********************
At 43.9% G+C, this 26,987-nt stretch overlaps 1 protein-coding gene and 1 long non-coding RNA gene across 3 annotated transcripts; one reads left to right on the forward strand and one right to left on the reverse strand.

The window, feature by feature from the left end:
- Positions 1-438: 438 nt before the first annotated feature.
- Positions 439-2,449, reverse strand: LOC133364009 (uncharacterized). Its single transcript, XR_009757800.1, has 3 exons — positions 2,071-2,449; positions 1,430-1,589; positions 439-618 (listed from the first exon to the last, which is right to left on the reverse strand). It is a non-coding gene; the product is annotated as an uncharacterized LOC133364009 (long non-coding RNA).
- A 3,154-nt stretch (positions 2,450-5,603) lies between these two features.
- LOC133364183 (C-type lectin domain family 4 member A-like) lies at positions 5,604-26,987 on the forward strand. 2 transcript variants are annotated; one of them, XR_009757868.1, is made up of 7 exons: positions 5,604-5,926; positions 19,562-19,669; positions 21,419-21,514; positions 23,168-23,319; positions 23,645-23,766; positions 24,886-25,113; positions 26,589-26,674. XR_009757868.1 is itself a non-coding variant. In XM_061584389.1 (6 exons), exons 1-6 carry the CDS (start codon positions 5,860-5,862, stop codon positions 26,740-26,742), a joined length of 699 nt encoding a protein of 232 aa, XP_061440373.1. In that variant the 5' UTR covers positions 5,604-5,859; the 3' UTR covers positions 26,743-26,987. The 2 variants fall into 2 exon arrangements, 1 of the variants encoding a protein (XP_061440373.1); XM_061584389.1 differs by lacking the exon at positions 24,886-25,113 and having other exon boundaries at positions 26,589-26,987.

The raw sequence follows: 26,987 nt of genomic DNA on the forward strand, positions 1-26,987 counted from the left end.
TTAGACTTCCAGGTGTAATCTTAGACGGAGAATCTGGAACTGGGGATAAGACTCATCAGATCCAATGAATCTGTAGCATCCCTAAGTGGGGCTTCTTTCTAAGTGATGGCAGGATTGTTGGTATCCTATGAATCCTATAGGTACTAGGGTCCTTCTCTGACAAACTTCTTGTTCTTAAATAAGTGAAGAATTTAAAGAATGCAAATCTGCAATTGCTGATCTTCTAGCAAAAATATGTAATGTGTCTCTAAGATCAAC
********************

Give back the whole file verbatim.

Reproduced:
At 43.9% G+C, this 26,987-nt stretch overlaps 1 protein-coding gene and 1 long non-coding RNA gene across 3 annotated transcripts; one reads left to right on the forward strand and one right to left on the reverse strand.

The window, feature by feature from the left end:
- Positions 1-438: 438 nt before the first annotated feature.
- Positions 439-2,449, reverse strand: LOC133364009 (uncharacterized). Its single transcript, XR_009757800.1, has 3 exons — positions 2,071-2,449; positions 1,430-1,589; positions 439-618 (listed from the first exon to the last, which is right to left on the reverse strand). It is a non-coding gene; the product is annotated as an uncharacterized LOC133364009 (long non-coding RNA).
- A 3,154-nt stretch (positions 2,450-5,603) lies between these two features.
- LOC133364183 (C-type lectin domain family 4 member A-like) lies at positions 5,604-26,987 on the forward strand. 2 transcript variants are annotated; one of them, XR_009757868.1, is made up of 7 exons: positions 5,604-5,926; positions 19,562-19,669; positions 21,419-21,514; positions 23,168-23,319; positions 23,645-23,766; positions 24,886-25,113; positions 26,589-26,674. XR_009757868.1 is itself a non-coding variant. In XM_061584389.1 (6 exons), exons 1-6 carry the CDS (start codon positions 5,860-5,862, stop codon positions 26,740-26,742), a joined length of 699 nt encoding a protein of 232 aa, XP_061440373.1. In that variant the 5' UTR covers positions 5,604-5,859; the 3' UTR covers positions 26,743-26,987. The 2 variants fall into 2 exon arrangements, 1 of the variants encoding a protein (XP_061440373.1); XM_061584389.1 differs by lacking the exon at positions 24,886-25,113 and having other exon boundaries at positions 26,589-26,987.

The raw sequence follows: 26,987 nt of genomic DNA on the forward strand, positions 1-26,987 counted from the left end.
TTAGACTTCCAGGTGTAATCTTAGACGGAGAATCTGGAACTGGGGATAAGACTCATCAGATCCAATGAATCTGTAGCATCCCTAAGTGGGGCTTCTTTCTAAGTGATGGCAGGATTGTTGGTATCCTATGAATCCTATAGGTACTAGGGTCCTTCTCTGACAAACTTCTTGTTCTTAAATAAGTGAAGAATTTAAAGAATGCAAATCTGCAATTGCTGATCTTCTAGCAAAAATATGTAATGTGTCTCTAAGATCAAC